Scotland on Sunday Letters: More home charge points will encourage EV take-up

I have been driving an EV for four years and have taken one as far away as the south west of Ireland but I don’t make a lot of use of public charging points.

While agreeing with the Lib Dems that more of these public chargers are needed (Scotland on Sunday, 22 May), I would suggest that the real emphasis needs to be on enabling EV owners to recharge at home or at work. Ideally we should only be using public charging stations while on longer journeys.

My current vehicle has a range of about 275 miles, which means that I can do round trips of more than 200 miles without resort to a top up and the hanging about that is normally involved. Many public facilities offer high powered, fast chargers and their frequent use will significantly reduce battery life and capacity so it is best to minimise their use even if the electricity is being given away free. EVs won’t help the planet if their batteries only last seven or eight years and the car has to be scrapped.

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It is easy to enable charging at homes with off-street driveways and parking. The big challenge is to find a way to do this for people living in high rise buildings and terraces etc. Drivers need to be able to come home, plug in the vehicle to a readily available machine and leave it to charge slowly overnight without needing to come out later and move the car so that somebody else can use the charge point.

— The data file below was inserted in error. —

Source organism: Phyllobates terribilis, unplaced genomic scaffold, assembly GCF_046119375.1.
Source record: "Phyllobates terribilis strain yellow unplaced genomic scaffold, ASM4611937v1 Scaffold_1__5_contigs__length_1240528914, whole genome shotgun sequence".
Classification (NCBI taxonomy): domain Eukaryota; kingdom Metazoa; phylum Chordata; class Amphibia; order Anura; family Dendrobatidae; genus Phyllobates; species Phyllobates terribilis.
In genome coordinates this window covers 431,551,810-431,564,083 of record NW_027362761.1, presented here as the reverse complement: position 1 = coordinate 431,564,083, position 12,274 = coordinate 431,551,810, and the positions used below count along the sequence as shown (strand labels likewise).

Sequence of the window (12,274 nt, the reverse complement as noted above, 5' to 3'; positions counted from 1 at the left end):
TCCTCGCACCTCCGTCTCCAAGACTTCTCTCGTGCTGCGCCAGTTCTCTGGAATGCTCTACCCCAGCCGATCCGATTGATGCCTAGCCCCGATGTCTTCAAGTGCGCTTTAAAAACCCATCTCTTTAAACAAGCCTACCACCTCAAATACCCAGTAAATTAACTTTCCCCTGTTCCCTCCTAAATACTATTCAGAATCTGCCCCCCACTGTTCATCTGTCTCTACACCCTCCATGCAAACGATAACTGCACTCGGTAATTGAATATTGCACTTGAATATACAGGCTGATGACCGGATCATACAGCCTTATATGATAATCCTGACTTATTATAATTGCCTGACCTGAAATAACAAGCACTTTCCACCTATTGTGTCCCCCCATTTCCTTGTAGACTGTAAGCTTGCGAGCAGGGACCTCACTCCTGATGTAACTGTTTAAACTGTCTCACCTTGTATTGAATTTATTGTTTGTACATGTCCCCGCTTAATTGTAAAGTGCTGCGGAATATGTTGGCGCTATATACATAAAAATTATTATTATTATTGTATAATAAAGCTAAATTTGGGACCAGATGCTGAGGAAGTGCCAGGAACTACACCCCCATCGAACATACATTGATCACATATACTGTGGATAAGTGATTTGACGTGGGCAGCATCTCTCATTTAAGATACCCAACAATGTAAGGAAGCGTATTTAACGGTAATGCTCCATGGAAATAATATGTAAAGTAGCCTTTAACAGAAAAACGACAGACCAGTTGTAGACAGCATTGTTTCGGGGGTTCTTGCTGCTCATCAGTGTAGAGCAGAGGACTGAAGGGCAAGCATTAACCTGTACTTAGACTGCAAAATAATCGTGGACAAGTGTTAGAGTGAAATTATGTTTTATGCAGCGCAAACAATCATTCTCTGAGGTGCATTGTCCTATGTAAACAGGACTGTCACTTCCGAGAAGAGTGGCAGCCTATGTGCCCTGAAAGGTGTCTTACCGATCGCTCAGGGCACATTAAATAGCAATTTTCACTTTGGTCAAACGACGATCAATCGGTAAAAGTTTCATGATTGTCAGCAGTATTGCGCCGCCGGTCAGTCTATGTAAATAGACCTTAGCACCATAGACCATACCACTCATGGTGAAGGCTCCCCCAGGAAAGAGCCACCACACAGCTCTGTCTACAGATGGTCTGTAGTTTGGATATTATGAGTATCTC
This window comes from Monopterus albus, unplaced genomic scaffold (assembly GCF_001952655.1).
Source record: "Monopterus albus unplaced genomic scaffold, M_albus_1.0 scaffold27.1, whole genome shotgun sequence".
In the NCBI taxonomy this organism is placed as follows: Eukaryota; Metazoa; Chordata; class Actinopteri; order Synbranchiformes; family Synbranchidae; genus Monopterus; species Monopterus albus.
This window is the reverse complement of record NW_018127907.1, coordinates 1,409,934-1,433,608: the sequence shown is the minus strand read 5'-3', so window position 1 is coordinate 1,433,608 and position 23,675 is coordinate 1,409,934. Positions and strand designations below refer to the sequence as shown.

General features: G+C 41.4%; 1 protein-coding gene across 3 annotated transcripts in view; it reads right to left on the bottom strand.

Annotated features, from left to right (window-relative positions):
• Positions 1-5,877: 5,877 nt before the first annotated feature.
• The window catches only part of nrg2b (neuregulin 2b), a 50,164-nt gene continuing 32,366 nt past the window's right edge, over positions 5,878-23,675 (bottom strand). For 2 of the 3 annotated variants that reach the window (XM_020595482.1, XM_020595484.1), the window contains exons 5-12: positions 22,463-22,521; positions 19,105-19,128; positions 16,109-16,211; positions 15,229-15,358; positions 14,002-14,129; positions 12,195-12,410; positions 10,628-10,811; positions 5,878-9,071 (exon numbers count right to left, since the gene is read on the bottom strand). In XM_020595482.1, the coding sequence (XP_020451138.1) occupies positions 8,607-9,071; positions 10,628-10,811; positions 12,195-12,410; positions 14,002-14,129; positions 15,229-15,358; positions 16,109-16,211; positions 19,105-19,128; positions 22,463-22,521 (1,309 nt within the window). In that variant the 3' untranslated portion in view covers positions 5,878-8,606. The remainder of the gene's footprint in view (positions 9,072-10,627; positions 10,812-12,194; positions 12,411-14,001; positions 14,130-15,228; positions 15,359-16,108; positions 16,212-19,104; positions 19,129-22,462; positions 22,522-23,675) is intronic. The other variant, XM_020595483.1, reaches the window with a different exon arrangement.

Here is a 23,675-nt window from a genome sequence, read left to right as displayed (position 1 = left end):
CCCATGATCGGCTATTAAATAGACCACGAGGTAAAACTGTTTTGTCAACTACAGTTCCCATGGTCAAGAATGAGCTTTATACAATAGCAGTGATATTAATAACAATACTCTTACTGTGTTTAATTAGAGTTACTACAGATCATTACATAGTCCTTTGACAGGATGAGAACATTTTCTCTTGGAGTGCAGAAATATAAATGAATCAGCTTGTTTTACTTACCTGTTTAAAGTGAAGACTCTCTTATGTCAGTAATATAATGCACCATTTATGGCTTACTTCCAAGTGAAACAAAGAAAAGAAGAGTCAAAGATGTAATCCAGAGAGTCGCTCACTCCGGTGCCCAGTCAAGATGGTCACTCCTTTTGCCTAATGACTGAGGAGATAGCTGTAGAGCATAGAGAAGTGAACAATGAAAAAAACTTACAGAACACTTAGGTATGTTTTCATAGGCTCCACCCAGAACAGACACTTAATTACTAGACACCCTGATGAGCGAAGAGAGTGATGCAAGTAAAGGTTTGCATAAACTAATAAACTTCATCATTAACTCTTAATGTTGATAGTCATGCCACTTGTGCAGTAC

Public charging points can mean a lot of hanging around (Picture: Ben Stansall/AFP/Getty)Public charging points can mean a lot of hanging around (Picture: Ben Stansall/AFP/Getty)
Public charging points can mean a lot of hanging around (Picture: Ben Stansall/AFP/Getty)

This is going to take a lot of imagination and ingenuity but it has to happen.

Ronald Cameron, Fort William, Highland

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Safeguard women

I enjoyed Hannah Brown’s article about feminist town planning to make Glasgow safer for women (Scotland on Sunday, 29 May). I am one of the 67 per cent of women who feels unsafe on buses due to previous sexual assaults so a feminist lens on public spaces could only improve matters.

Another urgent consideration is women’s safe access to healthcare. In recent weeks the anti-abortion protesters who target Glasgow’s hospitals and clinics have become emboldened. They are appearing in greater numbers and becoming louder and more confrontational. The Scottish Government must act quickly to implement 150m protest-free buffer zones to ensure women can access healthcare safely.

Gemma Clark, Paisley, Renfrewshire

Spectacular failure

The Scottish Government has nationalised ScotRail and with this comes a lack of drivers. The promise from our First Minister that this will be temporary does not fill me with hope.

This government has made so many promises – like providing a laptop for every school child, free travel on the buses and a Curriculum for Excellence. Then there are the millions spent on ferries that are not seaworthy.

Everything this Government touches fails. How long must we put up with this incompetence? Can the SNP not admit they have failed in a spectacular way, spoiling everything it touches and costing the nation a large fortune which is thrown down the drain?

All for the sake of the push to independence which, is like Tennyson's brook. It goes on and on and on...

Valerie Stewart, Calderwood, East Kilbride

Oil to the good

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Good news that Cambo field development looks set to proceed, as the war in Ukraine is likely to go on for a long time and we need every drop of oil and gas.

Dennis Forbes Grattan, Bucksburn, Aberdeen

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